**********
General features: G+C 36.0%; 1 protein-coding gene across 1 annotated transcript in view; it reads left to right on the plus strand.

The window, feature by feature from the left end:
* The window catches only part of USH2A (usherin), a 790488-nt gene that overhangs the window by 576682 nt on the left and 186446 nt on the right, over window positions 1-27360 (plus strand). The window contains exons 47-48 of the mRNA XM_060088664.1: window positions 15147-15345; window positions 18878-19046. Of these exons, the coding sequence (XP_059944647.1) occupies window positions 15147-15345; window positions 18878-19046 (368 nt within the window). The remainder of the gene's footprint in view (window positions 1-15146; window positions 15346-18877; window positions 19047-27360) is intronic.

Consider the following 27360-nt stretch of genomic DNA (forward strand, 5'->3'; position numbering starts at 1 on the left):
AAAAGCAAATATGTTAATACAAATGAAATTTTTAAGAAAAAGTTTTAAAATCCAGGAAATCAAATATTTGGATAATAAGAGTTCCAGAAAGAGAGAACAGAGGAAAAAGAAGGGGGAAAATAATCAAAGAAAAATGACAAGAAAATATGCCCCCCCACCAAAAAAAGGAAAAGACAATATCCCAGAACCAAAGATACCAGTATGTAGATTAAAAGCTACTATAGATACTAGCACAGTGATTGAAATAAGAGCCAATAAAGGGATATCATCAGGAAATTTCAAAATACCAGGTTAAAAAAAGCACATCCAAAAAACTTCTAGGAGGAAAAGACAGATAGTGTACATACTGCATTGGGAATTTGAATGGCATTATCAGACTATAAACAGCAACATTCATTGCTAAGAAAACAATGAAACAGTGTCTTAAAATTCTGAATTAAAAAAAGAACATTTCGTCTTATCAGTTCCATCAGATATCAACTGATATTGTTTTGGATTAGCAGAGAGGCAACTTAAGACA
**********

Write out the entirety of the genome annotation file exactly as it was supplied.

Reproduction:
General features: G+C 36.0%; 1 protein-coding gene across 1 annotated transcript in view; it reads left to right on the plus strand.

The window, feature by feature from the left end:
* The window catches only part of USH2A (usherin), a 790488-nt gene that overhangs the window by 576682 nt on the left and 186446 nt on the right, over window positions 1-27360 (plus strand). The window contains exons 47-48 of the mRNA XM_060088664.1: window positions 15147-15345; window positions 18878-19046. Of these exons, the coding sequence (XP_059944647.1) occupies window positions 15147-15345; window positions 18878-19046 (368 nt within the window). The remainder of the gene's footprint in view (window positions 1-15146; window positions 15346-18877; window positions 19047-27360) is intronic.

Consider the following 27360-nt stretch of genomic DNA (forward strand, 5'->3'; position numbering starts at 1 on the left):
AAAAGCAAATATGTTAATACAAATGAAATTTTTAAGAAAAAGTTTTAAAATCCAGGAAATCAAATATTTGGATAATAAGAGTTCCAGAAAGAGAGAACAGAGGAAAAAGAAGGGGGAAAATAATCAAAGAAAAATGACAAGAAAATATGCCCCCCCACCAAAAAAAGGAAAAGACAATATCCCAGAACCAAAGATACCAGTATGTAGATTAAAAGCTACTATAGATACTAGCACAGTGATTGAAATAAGAGCCAATAAAGGGATATCATCAGGAAATTTCAAAATACCAGGTTAAAAAAAGCACATCCAAAAAACTTCTAGGAGGAAAAGACAGATAGTGTACATACTGCATTGGGAATTTGAATGGCATTATCAGACTATAAACAGCAACATTCATTGCTAAGAAAACAATGAAACAGTGTCTTAAAATTCTGAATTAAAAAAAGAACATTTCGTCTTATCAGTTCCATCAGATATCAACTGATATTGTTTTGGATTAGCAGAGAGGCAACTTAAGACA